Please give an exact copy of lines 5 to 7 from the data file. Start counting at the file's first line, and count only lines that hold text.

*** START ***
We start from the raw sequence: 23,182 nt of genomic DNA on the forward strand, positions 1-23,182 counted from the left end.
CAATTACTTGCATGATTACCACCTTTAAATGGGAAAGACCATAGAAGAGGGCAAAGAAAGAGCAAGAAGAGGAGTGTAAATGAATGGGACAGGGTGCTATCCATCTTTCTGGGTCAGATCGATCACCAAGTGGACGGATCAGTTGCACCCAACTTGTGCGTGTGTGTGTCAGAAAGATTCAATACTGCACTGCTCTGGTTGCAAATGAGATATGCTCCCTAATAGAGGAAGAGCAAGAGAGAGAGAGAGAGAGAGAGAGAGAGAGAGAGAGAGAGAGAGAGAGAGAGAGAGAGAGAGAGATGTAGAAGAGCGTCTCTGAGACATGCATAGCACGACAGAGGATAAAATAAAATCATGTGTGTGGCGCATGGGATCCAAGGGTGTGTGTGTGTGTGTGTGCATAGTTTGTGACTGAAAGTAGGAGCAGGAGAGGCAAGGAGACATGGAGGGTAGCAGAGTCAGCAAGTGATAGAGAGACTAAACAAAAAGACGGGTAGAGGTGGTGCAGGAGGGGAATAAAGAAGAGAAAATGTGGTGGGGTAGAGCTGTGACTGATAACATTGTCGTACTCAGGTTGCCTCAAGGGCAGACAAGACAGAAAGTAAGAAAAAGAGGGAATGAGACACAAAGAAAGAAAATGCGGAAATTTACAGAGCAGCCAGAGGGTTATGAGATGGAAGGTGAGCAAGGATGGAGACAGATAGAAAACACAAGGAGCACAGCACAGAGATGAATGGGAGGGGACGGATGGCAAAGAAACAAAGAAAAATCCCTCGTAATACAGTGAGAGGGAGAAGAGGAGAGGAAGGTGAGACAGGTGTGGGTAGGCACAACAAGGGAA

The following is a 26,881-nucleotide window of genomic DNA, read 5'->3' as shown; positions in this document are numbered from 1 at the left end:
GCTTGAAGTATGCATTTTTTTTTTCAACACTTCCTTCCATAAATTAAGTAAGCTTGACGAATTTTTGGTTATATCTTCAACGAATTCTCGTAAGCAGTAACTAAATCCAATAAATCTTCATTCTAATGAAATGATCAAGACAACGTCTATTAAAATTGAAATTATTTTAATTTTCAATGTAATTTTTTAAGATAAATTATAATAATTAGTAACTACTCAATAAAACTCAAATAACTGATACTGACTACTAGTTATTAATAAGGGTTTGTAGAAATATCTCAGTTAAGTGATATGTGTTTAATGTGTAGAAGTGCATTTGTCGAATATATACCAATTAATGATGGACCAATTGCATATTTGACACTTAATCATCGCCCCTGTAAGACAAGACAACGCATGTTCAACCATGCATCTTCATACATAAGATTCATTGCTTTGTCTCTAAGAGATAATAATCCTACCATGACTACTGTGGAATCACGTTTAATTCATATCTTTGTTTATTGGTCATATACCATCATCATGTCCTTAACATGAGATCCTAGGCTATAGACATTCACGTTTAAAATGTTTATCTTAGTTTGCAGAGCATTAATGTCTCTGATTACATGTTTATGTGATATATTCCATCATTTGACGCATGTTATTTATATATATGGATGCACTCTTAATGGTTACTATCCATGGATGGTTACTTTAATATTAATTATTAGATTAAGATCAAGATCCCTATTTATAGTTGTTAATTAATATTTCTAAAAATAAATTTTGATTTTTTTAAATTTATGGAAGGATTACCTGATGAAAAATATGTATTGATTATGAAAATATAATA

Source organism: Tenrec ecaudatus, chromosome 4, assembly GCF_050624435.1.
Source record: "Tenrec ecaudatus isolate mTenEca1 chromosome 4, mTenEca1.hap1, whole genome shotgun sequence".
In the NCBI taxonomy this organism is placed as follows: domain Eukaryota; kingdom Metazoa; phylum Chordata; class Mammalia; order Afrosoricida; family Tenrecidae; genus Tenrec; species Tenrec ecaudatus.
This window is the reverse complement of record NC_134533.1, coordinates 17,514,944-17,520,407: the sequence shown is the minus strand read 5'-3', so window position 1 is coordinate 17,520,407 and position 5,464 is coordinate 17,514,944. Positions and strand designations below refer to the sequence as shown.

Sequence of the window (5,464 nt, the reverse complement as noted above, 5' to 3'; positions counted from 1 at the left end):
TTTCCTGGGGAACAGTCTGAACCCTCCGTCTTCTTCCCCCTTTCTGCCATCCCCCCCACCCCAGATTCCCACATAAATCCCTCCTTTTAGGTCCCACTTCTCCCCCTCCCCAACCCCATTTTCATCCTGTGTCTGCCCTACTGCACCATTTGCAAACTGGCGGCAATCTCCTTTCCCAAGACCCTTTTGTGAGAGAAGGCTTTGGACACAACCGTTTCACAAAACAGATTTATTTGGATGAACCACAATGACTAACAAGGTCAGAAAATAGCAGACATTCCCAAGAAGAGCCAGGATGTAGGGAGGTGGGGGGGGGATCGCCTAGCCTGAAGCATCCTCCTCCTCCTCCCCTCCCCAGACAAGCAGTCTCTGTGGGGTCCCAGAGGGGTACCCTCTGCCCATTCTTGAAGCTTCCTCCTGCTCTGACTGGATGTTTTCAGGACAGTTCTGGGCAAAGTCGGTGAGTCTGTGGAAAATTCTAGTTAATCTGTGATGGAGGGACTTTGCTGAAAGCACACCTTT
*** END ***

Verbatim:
Source organism: Tenrec ecaudatus, chromosome 4, assembly GCF_050624435.1.
Source record: "Tenrec ecaudatus isolate mTenEca1 chromosome 4, mTenEca1.hap1, whole genome shotgun sequence".
In the NCBI taxonomy this organism is placed as follows: domain Eukaryota; kingdom Metazoa; phylum Chordata; class Mammalia; order Afrosoricida; family Tenrecidae; genus Tenrec; species Tenrec ecaudatus.